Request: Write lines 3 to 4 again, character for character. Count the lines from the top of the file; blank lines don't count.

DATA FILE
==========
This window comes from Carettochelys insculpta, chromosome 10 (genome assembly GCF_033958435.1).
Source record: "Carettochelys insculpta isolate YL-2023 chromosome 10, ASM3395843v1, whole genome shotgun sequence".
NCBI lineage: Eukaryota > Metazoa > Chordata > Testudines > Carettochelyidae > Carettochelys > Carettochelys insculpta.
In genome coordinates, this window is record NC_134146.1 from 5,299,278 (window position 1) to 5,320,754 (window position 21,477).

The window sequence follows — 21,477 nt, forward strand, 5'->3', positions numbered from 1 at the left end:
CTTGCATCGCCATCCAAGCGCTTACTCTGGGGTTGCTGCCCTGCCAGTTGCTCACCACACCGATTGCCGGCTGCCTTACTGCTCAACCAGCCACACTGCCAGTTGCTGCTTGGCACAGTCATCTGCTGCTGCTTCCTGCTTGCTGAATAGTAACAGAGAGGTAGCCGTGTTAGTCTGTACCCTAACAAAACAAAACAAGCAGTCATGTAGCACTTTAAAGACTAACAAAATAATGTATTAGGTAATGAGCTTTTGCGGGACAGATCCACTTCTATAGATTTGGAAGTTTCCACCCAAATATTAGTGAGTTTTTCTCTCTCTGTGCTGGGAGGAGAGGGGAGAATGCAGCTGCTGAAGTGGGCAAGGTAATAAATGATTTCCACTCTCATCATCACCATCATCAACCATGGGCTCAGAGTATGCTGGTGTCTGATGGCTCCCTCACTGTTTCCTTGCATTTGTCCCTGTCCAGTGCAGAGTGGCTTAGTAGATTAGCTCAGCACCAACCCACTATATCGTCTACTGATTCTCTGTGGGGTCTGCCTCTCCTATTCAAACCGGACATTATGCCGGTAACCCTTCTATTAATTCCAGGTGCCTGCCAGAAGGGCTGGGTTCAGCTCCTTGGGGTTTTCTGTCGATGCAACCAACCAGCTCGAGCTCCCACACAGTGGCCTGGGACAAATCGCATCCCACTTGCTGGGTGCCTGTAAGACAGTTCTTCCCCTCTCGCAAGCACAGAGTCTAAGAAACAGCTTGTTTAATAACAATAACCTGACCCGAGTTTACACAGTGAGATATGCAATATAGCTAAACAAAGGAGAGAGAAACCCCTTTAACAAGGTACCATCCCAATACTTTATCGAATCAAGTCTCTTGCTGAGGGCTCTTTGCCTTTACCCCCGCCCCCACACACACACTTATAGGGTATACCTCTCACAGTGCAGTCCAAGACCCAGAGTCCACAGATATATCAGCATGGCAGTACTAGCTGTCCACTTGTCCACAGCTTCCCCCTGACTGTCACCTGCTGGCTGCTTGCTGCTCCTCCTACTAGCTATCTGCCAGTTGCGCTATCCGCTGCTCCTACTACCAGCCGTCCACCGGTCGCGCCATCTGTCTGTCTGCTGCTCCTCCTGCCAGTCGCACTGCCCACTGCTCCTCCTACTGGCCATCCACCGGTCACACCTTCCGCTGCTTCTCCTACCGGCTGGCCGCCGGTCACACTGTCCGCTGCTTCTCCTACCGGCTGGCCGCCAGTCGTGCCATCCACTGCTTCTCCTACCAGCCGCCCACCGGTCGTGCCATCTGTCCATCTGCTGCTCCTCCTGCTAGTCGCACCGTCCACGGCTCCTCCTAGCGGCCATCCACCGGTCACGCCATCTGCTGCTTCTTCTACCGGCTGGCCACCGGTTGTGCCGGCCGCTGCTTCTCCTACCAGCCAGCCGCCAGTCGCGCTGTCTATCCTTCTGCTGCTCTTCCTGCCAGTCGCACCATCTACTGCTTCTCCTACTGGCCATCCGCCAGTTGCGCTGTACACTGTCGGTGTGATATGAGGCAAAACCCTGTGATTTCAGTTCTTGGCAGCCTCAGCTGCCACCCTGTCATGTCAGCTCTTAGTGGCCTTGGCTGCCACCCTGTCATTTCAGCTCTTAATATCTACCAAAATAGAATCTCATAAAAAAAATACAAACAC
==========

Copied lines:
NCBI lineage: Eukaryota > Metazoa > Chordata > Testudines > Carettochelyidae > Carettochelys > Carettochelys insculpta.
In genome coordinates, this window is record NC_134146.1 from 5,299,278 (window position 1) to 5,320,754 (window position 21,477).